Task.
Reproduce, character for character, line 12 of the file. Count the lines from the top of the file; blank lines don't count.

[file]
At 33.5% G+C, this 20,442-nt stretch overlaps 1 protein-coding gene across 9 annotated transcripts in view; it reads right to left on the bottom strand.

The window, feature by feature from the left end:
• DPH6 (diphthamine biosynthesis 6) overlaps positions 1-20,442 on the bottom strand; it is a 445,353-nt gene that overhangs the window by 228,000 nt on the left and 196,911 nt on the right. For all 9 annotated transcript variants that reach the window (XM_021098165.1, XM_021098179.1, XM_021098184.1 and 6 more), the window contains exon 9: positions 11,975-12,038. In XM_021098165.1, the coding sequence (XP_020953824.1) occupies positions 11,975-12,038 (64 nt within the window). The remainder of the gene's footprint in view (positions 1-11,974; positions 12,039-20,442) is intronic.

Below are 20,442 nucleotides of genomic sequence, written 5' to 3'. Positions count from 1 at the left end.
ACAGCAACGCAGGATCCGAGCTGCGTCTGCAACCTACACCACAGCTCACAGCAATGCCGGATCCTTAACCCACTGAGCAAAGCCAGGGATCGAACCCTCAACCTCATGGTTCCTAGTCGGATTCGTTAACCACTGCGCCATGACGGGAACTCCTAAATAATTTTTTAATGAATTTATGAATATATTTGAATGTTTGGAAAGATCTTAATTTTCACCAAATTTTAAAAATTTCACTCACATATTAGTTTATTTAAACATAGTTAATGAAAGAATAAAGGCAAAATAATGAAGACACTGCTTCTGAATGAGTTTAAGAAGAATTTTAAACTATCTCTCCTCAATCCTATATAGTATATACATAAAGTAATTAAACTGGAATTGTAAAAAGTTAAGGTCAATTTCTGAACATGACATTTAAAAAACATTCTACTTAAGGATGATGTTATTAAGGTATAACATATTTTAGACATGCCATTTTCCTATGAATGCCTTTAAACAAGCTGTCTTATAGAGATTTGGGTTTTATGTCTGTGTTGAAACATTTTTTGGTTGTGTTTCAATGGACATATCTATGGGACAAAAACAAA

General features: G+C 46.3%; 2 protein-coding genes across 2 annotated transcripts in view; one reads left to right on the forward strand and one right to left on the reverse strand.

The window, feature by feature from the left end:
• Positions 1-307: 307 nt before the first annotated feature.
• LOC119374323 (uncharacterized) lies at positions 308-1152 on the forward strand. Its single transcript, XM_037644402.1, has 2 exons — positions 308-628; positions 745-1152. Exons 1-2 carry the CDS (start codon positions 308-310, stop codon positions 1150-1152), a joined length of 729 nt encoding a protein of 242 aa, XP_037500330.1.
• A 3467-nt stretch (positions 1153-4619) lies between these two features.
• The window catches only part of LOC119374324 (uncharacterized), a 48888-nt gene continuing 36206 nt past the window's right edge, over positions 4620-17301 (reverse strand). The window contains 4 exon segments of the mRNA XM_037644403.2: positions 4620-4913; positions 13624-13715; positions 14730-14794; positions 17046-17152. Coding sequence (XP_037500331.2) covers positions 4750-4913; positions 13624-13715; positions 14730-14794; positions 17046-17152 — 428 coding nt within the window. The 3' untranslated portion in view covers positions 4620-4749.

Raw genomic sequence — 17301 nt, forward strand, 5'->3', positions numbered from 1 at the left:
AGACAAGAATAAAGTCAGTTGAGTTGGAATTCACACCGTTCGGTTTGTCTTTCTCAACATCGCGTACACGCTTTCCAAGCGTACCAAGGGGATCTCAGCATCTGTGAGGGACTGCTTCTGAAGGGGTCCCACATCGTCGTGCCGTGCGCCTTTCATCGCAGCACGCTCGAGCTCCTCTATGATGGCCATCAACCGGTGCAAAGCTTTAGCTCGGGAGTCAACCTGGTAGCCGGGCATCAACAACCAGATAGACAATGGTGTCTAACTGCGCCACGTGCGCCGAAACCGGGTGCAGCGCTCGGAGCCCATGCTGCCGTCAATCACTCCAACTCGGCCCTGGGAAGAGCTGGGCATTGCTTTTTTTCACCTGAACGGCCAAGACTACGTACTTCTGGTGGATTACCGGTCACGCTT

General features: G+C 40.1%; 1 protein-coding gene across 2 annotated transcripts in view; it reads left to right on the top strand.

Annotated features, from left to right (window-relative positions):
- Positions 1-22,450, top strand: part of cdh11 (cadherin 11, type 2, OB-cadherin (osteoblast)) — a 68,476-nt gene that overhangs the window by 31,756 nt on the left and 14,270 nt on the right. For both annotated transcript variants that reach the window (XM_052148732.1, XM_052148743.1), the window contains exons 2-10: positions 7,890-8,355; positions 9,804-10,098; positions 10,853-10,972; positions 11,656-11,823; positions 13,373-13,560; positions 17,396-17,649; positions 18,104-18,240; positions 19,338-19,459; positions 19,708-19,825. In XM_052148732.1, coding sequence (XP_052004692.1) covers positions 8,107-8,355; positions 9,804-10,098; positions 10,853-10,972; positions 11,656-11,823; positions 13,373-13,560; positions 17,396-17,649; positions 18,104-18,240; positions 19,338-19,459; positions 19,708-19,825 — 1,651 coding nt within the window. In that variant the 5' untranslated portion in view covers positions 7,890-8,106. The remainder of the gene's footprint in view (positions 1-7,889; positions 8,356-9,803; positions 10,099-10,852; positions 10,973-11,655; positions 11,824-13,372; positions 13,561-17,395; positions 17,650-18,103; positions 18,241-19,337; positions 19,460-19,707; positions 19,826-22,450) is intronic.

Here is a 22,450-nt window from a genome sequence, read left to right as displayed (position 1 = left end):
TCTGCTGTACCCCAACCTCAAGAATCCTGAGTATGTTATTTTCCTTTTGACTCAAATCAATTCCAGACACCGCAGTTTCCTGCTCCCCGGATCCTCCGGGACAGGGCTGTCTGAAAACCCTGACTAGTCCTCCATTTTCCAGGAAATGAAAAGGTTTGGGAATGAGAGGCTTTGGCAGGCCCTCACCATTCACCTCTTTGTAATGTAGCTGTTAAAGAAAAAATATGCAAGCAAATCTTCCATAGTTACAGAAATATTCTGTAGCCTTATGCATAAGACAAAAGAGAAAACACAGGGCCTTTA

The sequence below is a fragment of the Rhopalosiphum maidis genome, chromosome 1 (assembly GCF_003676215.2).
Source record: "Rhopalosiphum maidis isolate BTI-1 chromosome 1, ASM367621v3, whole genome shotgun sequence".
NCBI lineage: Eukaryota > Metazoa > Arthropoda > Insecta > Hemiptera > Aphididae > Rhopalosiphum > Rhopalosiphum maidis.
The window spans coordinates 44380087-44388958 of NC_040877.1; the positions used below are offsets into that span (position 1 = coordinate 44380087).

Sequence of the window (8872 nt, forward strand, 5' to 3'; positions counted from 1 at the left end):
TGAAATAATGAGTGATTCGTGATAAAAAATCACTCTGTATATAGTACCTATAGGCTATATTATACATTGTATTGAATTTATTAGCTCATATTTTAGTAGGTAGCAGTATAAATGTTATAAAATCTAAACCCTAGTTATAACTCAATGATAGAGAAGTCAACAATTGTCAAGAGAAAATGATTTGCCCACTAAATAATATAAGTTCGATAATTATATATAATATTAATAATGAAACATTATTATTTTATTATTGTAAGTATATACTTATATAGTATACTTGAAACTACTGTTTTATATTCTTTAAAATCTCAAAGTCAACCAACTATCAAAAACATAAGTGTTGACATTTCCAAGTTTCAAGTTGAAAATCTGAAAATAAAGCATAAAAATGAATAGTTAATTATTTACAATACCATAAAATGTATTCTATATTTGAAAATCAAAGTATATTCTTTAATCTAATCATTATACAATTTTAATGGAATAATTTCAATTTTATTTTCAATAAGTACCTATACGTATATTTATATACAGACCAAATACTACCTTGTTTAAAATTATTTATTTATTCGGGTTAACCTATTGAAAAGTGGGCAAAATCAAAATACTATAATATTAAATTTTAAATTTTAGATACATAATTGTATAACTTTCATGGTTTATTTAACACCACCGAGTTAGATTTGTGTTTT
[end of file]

Raw genomic sequence — 17301 nt, forward strand, 5'->3', positions numbered from 1 at the left: